After that, it becomes a matter of finding guys out there, freely available, who will take a one year contract or minor league contract/spring training invite.  Much like with the rotation, find guys who have lacked success, see if they can be refound in the bullpen.  Some terrible starters make for good relievers.  Don’t be afraid to take a chance on a guy who hasn’t had success before; guys fighting for a spot in the majors are sometimes desperate enough to work out.  Think out of the box here; the Rays’ bullpen didn’t rebound from the worst in the majors to one of the best by spending huge money, but by going on virtual casting call and bringing some castoffs to Tampa and watching their careers rebound.  That’s what the Mets need to do.

In summary, I would target either Pat Burrell or Brian Roberts (because the team probably can’t get both) as an addition to the Mets lineup, with some flexibility at second base and left field to help out Tatis and Murphy.  Pick up a Derek Lowe or a few different innings-eater types and let them fight for some spots in the rotation, shipping the rest to the bullpen.  Make a splash with a Fuentes signing, but then go after low-cost alternatives to players already under contract to rebuild the rest of the bullpen.  Think smart more than think big bucks.  That’s where the Mets have lost their way in the past, but they can get back to a smarter way of acquiring talent and make this team a playoff team again in 2009, without going too crazy.

Mets in the World Series (2006-2008)

Friday, October 17th, 2008

I’m not sure what the purpose of this particular list is, but I felt it necessary to make anyway.

Since 2006, there have been twelve players on World Series teams that are former Mets. (I’m going to take for granted that the Tampa Bay Rays will be making it to the World Series.) Here’s the list:

-Kenny Rogers (2006 Detroit Tigers)
-Vance Wilson (2006 Detroit Tigers)
-Braden Looper (2006 St. Louis Cardinals)
-Jose Vizcaino (2006 St. Louis Cardinals)
-Timo Perez (2006 St. Louis Cardinals)
-Preston Wilson (2006 St. Louis Cardinals)
-Jorge Julio (2007 Colorado Rockies)
-Kaz Matsui (2007 Colorado Rockies)
-Clif Floyd (2007 Tampa Bay Rays)
-Dan Wheeler (2008 Tampa Bay Rays)
-Scott Kazmir (2008 Tampa Bay Rays)
-Chad Bradford (2008 Tampa Bay Rays)

Kenny Rogers was booed out of New York after walking Andruw Jones with the bases loaded to eliminate the Mets from the playoffs in 1999.

Vance Wilson was traded from the Mets before the 2005 season for Anderson Hernandez, whose biggest Mets accomplishment was being the “player to be named later” in the deal for Louis Ayala. Wilson had become expendable after the Mets acquired Ramon Castro for no good reason.

Braden Looper’s middle name is “LaVerne.” He was doomed from the start. In 2005, he blew saves on Opening Day (Pedro Martinez’s first Mets start), on the Sunday of the Mets/Yankees series which would have given the Mets a sweet, and on a day in which the Mets gave up an eight-run lead to the Nationals. Needles to say, when the Mets refused to pick up his option for 2006, the Shea faithful were not unhappy.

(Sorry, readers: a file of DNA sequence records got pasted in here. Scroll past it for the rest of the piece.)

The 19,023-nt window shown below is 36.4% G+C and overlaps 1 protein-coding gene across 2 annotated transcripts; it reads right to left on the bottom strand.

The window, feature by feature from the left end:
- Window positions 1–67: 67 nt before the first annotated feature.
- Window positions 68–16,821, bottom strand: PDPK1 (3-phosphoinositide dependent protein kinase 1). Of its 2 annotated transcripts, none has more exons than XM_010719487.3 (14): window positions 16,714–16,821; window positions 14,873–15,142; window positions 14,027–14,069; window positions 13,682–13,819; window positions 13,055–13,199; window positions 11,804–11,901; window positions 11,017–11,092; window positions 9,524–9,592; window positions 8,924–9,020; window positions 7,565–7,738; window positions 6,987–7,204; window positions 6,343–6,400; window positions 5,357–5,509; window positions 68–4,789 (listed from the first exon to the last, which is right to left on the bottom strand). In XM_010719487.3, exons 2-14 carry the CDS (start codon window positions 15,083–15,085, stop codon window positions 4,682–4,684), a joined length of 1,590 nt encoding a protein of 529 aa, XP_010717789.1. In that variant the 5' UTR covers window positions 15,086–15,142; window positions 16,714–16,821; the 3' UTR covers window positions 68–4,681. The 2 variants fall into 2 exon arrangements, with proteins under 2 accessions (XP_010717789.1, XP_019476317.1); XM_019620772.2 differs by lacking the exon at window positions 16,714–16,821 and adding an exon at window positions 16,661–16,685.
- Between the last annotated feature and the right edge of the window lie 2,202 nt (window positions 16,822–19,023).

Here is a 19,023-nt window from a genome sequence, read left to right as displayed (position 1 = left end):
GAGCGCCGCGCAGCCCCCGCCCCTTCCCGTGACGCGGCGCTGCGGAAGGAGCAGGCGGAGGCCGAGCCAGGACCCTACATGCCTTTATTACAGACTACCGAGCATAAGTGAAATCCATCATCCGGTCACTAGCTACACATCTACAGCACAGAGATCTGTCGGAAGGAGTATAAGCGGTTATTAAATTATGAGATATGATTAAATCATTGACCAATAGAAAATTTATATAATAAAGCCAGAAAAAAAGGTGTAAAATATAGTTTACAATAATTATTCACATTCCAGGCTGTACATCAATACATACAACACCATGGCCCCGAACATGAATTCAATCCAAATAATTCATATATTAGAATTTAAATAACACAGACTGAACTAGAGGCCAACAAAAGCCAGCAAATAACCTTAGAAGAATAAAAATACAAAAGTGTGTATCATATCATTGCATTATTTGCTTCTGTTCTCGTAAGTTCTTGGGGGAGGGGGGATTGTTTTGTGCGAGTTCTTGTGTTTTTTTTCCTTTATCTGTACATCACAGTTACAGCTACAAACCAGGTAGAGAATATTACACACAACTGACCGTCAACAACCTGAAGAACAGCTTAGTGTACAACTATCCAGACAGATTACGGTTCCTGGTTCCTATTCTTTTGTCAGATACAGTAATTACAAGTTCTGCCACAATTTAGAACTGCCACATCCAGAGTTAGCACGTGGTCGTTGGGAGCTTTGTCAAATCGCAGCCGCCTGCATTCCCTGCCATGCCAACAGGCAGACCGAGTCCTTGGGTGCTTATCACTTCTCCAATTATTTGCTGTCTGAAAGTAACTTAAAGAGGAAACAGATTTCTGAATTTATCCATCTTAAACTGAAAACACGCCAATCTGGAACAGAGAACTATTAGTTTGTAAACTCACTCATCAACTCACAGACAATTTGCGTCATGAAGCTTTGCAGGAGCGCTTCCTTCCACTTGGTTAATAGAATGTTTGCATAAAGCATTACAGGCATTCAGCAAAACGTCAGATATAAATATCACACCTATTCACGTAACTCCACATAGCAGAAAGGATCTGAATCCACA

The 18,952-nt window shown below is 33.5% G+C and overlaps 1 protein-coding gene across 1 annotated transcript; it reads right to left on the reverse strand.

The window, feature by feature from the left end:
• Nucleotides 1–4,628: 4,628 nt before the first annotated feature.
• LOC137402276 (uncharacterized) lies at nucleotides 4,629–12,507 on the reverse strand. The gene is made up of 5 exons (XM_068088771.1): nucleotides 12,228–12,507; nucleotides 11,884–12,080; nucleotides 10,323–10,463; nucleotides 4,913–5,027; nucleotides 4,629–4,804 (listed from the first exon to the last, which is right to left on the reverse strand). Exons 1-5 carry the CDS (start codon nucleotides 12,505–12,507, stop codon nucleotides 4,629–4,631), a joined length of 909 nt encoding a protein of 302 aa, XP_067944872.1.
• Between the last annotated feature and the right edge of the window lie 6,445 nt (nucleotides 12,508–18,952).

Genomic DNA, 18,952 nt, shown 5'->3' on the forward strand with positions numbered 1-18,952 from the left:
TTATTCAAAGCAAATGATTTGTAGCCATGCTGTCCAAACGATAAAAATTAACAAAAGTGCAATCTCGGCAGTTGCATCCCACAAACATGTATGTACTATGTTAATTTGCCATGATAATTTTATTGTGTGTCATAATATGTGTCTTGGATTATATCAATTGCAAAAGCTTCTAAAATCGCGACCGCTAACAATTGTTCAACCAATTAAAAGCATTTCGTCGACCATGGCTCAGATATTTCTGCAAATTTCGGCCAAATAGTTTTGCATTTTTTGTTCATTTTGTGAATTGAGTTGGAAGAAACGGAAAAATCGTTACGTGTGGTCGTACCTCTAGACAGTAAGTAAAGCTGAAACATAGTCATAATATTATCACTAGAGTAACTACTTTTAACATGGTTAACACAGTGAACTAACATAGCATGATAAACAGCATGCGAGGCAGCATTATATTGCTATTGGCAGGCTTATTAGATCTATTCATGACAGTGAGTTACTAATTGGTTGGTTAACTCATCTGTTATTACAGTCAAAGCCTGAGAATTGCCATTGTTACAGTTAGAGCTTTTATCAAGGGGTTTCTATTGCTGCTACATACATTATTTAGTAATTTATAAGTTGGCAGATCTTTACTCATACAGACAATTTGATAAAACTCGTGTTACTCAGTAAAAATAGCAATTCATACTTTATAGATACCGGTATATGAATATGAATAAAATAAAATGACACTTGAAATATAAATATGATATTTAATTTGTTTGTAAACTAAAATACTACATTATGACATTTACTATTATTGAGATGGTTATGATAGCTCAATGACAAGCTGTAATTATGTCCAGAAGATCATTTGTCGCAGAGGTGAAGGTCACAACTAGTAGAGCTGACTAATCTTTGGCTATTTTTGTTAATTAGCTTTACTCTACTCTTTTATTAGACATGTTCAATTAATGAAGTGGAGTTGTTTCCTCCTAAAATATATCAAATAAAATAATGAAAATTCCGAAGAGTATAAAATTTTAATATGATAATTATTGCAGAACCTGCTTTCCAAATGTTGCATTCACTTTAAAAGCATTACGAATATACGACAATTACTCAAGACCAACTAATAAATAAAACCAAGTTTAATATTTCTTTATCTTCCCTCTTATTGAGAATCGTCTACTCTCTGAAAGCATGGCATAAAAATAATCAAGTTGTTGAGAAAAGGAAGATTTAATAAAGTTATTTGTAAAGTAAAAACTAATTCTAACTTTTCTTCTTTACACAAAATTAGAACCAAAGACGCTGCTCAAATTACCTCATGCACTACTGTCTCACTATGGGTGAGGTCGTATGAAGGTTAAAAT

Jose Vizcaino hit .270 in his illustrious 2-year Mets career.

Timo Perez will forever be regarded as the man who single-handedly cost the Mets Game 1 of the 2000 World Series. Personally, I hate him for it.

Preston Wilson was traded for Mike Piazza in 1998. I’m okay with this.

Jorge Julio ended up as the lesser part of the deal that also brought John Maine to the Mets for Kris Benson in 2006.

Kaz Matsui hit Opening Day home runs in all three seasons with the Mets. Unfortunately, that Opening Day would be the best day of his year in each of those three seasons.

Cliff Floyd was a good guy, but when his contract was up with the Mets after 2006. Maybe it’s because he missed 180 games in his four seasons.

Dan Wheeler was traded for Adam Seuss in 2004. Umm… yeah…

Chad Bradford pitched well in 70 games for the Mets in 2006, and then left as a free agent. Bastard.

Scott Kazmir never actually played for the Mets, but it still hurts. But for the purposes of my argument, I’m going to ignore Scott Kazmir’s connection to the Mets.

Cliff Floyd and Kenny Rogers were past their primes when they left the Mets. Chad Bradfor and Jorge Julio were good bit parts in the pen, but neither was a superstar. Dan Wheeler had not shown the potential that he so clearly has by that point in his career. Kaz Matsui and Braden Looper could not have been less comfortable playing in New York and they needed to go. The others were all bit players at best.

So this all begs some questions: why do these players find success when they leave the team, but fail to make an impact with the Mets? What makes a bit player help a team to a World Series? What changes when a player is removed from the spotlight of New York? And why do those same bit players often have career years when they play for the Yankees?

Unfortunately, I don’t have an answer for any of these questions. But I’m finding it very interesting that there’s so many players in this category.